Monday, March 8, 2010

Short Story Monday: "The Name of the Game" by Colm Toibin

March is a time to celebrate all things Irish. Lakeside Musing will feature an Irish author for Short Story Monday each week this month. Colm Toibin, one of my newest author discoveries, will kick things off with a story from his 2007 collection Mothers and Sons.

"Each of the nine stories in this beautifully written, intensely intimate collection centers on a transformative moment that alters the delicate balance of power between mother and son, or changes the way they perceive each other." (from the jacket)

"The Name of the Game" is the third story in the collection. It opens :
"As she came down the stairs, Nancy glanced at the photograph; she wondered when it would be right to take it down."
A single sentence raises many questions and, within a page or two, we learn that Nancy is newly-widowed, in debt, raising three children, and running a failing family grocery business. The photograph shows George, her late husband, as a teen posing with his mother.

My intent was to choose one of the shorter stories for this post but, by the time I realized "The Name of the Game" was over sixty pages, I was hooked and just had to continue.

As Nancy attempts to provide for her children, she is faced with foreclosure, but manages, through some slightly shadowy methods, to put aside enough cash to open a chip shop next to the grocery. Despite several obstacles and with the help of her 16 year old son, Gerard, the business thrives.

The relationship between mother and son comes into sharper focus at this point. Nancy has high hopes for her son, which includes university study. Gerard, with an obvious talent for numbers, begins to neglect schoolwork and friends as he focuses on the family business. He assumes it is being built so he may eventually take over - just as his father inherited the grocery from his grandmother.

Nancy, however, views the chip shop solely as a means to pay off the inherited debt. Her intention is to sell, as soon as possible, and move the family to Dublin, where they might have a new beginning.

Nancy's sheer determination and the unfolding relationship with her son kept me glued to the story. Of course, the matter is far from resolved by the end, and I find myself still thinking about these characters today. I'm looking forward to making my way through the rest of this collection.

Short Story Monday is hosted by John Mutford at The Book Mine Set.

11 comments:

  1. It's very interesting that you've chosen to feature Irish authors this month on Short Story Monday. I've not read too many Irish authors if you exclude Cecelia Ahern, so the authors you feature will be a good place for me to start, I think :)

    ReplyDelete
  2. This sounds like a super story. I too love it when the characters become real people in my head. I'm looking forward to visiting Ireland with you every Monday.

    ReplyDelete
  3. Sounds like a good one, although mother-son stories don't usually catch my attention.
    I like the idea that you're featuring Irish authors this month.

    ReplyDelete
  4. I like the dynamics of the stories- mothers and sons. I might find myself really connecting with some of the characters in this one!

    ReplyDelete
  5. Kals - I'm not familiar with Cecelia Ahern, so thank you for giving me another Irish author to check out!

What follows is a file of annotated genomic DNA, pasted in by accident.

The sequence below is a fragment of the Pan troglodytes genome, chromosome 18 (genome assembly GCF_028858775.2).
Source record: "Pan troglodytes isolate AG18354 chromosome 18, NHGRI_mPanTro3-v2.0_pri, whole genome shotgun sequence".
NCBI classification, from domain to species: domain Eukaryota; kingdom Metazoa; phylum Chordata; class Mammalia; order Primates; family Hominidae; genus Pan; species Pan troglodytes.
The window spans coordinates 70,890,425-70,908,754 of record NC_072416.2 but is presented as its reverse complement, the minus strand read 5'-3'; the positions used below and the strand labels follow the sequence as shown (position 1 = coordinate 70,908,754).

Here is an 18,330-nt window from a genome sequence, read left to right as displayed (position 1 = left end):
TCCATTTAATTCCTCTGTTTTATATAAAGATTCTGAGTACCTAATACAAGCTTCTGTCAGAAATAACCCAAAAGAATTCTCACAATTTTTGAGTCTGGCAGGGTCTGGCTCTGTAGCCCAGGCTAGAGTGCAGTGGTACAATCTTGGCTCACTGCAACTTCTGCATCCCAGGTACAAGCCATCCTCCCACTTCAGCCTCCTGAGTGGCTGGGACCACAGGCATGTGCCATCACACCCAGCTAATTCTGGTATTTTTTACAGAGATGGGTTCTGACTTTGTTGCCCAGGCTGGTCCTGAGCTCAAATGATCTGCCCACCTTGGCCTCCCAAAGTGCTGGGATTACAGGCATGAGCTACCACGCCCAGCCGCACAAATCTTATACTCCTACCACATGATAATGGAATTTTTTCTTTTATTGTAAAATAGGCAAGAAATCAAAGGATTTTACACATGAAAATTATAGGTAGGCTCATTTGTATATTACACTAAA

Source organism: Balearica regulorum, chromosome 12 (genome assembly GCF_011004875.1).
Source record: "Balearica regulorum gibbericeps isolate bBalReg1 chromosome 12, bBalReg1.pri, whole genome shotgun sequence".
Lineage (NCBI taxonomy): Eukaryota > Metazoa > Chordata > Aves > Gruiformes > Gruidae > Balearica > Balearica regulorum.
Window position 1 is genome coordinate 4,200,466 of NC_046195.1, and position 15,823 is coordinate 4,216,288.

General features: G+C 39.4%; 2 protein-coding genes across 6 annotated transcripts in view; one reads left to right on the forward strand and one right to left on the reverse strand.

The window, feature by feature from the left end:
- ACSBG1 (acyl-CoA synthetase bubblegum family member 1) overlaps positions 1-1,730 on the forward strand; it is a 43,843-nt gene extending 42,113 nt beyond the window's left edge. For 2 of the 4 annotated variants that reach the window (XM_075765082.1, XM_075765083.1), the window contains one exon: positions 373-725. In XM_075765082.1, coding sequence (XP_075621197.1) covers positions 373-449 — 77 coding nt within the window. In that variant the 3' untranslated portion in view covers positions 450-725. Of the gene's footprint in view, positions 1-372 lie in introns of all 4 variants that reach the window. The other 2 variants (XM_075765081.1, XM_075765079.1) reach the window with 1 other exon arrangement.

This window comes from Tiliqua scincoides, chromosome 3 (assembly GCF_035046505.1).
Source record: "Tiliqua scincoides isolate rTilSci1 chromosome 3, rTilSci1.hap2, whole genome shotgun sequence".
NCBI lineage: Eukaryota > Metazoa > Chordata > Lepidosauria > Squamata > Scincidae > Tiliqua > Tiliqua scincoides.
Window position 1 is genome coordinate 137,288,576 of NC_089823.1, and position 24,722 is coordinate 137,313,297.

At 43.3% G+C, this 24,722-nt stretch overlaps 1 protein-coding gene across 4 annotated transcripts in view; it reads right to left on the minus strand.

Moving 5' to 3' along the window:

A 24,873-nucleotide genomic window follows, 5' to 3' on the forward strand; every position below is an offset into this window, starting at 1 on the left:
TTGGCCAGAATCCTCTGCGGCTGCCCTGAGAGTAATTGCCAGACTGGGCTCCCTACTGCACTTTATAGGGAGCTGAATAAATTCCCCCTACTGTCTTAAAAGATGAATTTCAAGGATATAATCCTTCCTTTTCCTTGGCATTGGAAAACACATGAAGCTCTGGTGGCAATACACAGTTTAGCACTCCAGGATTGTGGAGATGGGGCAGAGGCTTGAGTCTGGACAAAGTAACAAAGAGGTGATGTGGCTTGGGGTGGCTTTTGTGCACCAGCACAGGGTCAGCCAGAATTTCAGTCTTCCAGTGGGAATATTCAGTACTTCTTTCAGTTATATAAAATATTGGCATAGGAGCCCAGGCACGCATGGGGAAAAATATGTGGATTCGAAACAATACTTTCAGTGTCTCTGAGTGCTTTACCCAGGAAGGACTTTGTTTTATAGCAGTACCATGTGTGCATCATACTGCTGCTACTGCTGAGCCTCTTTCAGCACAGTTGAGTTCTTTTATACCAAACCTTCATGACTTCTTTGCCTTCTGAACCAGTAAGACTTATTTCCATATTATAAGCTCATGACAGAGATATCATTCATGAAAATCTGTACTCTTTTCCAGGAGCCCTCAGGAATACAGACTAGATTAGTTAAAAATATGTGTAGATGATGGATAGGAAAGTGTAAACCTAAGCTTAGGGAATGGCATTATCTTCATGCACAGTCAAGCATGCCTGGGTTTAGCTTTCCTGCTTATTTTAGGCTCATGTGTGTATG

Margot - This story was excellent and, being so long, there was more time to get to know the characters. I think we'll have fun visiting Ireland the next few Mondays!

    Carolsnotebook - I generally like reading about relationships of all kinds, and Toibin really gets to the heart of this one...I'm still wondering how it will all turn out!

    Staci - I bet you'd connect with some of these stories. Even with a house full of daughters, these relationships still speak to me.

    ReplyDelete
  6. Colm Toibin is one of my favorite Irish authors but I have not read his short stories yet - thanks for highlighting this one! I have just put Mothers and Sons on my Bookmooch wishlist!

    ReplyDelete
  7. I haven't read any Colm Toibin yet but have several of his book on my TBR including Mothers and Sons. Thanks for the review!

    ReplyDelete
  8. If you´re into Irish literature I would highly recommend ´The Scribner Book of Irish Writing´. Amazing short stories in that anthology, especially the one written by Anne Devlin. Powerful stuff.
    It´s St Patrick´s Day soon :)
    Greetings from Spain.

    ReplyDelete
  9. I didn't realise Tobin had written short stories too - I'll have to look out for those! Will be interested to see what other irish shrot stories you can find.

    ReplyDelete
  10. It's really rare for short story characters to stick with me, so I'm always impressed when that happens. Of course, sixty pages is longer than most, but still!

    ReplyDelete
  11. Booksnyc - Colm Toibin is one of my newest favorites! Not sure whether I'll turn to The Master or Blackwater Lightship next.

    Teddy Rose - Brooklyn is his only novel I've read, but I'm looking forward to others.

    Saray - Thanks for visiting! I just requested The Penguin Book of Irish fiction from my library, but I will definitely check for the Scribner book too.

    Verity - I've got an anthology of Irish fiction that I'll be picking up from the library later today... can't wait to see what's in it!

    Nymeth - It's unusual for a short story to stay with me this long, too... not sure if I can attribute that to length alone though. Toibin is a skilled writer.

    ReplyDelete

Thank you for taking the time to comment. These conversations are my favorite part of blogging. Please check back, I almost always respond to comments!

I understand commenting has been a challenge lately, so will now allow anonymous comments. However, I will moderate comments on older posts. Sorry for the inconvenience.

LinkWithin

Related Posts with Thumbnails